Wisconsin Gov. Scott Walker’s new book isn’t exactly a tell-all. In fact, it glosses over or leaves out many of the most important parts of the story of his drive to destroy public unions and his subsequent recall battle.
“Unintimidated: A Governor’s Story and a Nation’s Challenge” is scheduled for release on Nov. 19.
According to those who’ve previewed the book, three of the book’s most glaring omissions include:
Jobs promise: Walker promised in his 2010 election campaign that after four years as governor the state would add 250,000 private-sector jobs. It was a lynchpin of his campaign, and Walker reiterated it during the recall two years later, even though numbers at that point showed he was on pace to only add half that many. Under his leadership, the state continually has rated near the bottom nationally in job creation.
Incredibly, Walker never even mentions the promise in his book. Instead, the book focuses on how many jobs the state lost prior to his taking office (a claim debunked by Politifact) and how Walker argued during the recall that monthly job-collection data being used against him was inaccurate.
John Doe: Six people, including three of Walker’s former aides, an appointee and a major campaign contributor, were convicted of criminal charges as part of a secret John Doe investigation of his gubernatorial campaign during the time he was serving as Milwaukee County executive and running for governor.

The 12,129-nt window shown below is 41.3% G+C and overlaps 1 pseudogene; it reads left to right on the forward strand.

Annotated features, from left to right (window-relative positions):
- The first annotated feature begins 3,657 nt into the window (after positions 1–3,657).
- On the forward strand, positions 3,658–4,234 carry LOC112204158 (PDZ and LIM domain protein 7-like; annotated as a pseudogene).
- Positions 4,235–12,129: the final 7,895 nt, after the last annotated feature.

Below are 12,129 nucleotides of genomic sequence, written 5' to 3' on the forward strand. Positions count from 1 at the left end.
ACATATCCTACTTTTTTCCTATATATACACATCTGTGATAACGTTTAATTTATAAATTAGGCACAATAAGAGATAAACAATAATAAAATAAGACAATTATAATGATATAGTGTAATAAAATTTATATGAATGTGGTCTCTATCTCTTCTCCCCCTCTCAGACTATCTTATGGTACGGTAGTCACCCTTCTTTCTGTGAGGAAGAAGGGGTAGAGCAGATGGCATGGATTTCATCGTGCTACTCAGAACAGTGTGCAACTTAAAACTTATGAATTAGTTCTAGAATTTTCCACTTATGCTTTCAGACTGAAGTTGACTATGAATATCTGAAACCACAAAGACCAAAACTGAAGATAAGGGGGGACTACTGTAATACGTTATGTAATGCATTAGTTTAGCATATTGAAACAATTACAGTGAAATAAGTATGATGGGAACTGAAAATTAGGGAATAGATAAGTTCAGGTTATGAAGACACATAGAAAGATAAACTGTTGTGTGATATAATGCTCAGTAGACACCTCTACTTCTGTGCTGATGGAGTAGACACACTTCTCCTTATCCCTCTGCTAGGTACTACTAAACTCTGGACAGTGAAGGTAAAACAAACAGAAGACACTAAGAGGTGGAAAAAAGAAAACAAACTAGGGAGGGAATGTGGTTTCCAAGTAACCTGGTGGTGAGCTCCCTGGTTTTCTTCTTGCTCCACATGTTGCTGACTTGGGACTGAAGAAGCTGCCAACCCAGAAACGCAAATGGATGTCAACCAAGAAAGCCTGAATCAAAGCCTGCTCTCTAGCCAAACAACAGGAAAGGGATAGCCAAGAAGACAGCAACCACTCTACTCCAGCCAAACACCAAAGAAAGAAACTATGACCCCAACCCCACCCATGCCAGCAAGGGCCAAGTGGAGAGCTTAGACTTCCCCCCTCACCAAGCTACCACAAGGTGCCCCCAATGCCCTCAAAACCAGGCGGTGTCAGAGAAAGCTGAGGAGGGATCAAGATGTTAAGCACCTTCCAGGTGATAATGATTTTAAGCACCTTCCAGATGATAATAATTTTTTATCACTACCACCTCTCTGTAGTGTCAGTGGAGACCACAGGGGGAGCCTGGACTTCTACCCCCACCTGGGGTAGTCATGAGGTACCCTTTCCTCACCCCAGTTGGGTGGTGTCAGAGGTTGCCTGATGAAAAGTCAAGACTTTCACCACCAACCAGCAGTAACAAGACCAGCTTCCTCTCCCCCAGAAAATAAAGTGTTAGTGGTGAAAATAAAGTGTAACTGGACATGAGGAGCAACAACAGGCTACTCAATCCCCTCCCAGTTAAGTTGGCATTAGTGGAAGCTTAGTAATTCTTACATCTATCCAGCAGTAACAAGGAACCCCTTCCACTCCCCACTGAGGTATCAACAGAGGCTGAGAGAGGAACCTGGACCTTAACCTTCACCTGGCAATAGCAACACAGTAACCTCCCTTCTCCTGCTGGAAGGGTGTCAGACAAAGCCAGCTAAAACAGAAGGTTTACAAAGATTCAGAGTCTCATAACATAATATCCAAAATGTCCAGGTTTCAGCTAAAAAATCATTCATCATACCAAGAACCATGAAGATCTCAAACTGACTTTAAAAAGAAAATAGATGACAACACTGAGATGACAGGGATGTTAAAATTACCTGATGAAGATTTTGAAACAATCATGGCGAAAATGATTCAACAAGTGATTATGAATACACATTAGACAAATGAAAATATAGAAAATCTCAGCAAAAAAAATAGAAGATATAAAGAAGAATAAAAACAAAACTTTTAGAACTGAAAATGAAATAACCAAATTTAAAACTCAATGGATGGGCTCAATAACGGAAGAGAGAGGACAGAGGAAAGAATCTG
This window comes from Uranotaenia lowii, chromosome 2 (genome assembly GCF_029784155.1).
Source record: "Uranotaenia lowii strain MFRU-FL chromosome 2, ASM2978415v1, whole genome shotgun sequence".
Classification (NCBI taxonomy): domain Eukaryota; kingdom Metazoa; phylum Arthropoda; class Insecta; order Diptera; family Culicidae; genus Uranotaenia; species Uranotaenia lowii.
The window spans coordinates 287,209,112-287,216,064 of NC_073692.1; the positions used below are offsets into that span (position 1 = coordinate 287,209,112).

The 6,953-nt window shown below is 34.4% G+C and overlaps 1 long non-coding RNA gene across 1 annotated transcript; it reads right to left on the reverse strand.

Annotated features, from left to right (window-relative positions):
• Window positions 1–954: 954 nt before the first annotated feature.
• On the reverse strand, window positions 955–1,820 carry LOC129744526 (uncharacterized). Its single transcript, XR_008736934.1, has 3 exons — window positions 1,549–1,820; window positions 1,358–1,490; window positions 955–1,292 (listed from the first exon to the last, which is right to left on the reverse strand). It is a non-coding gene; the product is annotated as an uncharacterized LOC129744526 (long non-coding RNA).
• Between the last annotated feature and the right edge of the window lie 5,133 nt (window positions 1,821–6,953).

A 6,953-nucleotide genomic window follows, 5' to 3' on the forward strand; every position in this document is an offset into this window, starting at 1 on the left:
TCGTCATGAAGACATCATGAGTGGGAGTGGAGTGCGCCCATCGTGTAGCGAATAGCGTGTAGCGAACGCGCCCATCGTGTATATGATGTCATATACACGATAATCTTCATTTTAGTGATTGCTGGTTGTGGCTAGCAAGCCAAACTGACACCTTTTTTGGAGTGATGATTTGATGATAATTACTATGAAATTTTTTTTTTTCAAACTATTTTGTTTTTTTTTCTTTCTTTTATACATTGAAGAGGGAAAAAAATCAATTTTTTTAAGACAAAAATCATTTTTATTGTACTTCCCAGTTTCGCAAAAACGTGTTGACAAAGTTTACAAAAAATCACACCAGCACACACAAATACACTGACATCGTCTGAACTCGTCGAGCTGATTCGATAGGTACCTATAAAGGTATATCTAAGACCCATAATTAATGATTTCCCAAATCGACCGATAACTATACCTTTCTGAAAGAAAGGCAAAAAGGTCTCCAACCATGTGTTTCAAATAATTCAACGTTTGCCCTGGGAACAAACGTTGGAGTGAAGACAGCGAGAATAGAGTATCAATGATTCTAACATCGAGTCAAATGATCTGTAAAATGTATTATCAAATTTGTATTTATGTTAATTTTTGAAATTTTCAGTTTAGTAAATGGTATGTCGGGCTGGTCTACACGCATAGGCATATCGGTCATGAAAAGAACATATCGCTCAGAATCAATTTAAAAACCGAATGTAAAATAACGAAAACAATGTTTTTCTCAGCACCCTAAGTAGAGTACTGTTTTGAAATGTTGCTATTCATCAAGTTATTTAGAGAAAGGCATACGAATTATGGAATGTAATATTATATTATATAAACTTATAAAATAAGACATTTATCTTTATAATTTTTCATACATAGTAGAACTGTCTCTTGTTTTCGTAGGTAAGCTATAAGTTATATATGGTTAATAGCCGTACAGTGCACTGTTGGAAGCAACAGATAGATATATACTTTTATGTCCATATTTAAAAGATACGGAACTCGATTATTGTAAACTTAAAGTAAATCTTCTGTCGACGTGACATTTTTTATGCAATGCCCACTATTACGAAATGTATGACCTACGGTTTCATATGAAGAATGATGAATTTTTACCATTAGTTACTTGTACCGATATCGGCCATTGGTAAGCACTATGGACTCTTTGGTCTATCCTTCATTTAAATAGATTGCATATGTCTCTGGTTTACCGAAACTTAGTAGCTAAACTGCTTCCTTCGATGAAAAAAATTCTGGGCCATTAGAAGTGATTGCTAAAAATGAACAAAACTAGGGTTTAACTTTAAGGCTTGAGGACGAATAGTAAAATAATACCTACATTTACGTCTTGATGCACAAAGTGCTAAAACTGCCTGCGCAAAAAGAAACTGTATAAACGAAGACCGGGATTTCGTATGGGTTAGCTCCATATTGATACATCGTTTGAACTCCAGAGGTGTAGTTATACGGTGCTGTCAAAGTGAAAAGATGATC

Amazingly, Walker’s book doesn’t say anything about his closest advisers being convicted or the fact that he was interviewed by investigators and spent $650,000 on criminal defense attorneys.
Since the book was written, yet another John Doe investigation has gotten underway into possible criminal campaign violations tied to his recall race in 2011. The Milwaukee Journal Sentinel reported that the investigation was launched by the Milwaukee County District Attorney’s office in response to a variety of leads uncovered from the earlier John Doe investigation.
Polarization: Walker uses the book to position himself as presidential material. He contrasts himself with 2012 GOP presidential nominee Mitt Romney, suggesting that he’d be a stronger candidate due to his success at selling GOP policies. He fails to mention that Wisconsin became the most polarized state in the nation under his leadership, generating the largest and most intense protests the state has seen since the Vietnam War. Walker’s habit of ramming legislation through the Assembly without debate or explanation continues to keep the state polarized and floundering.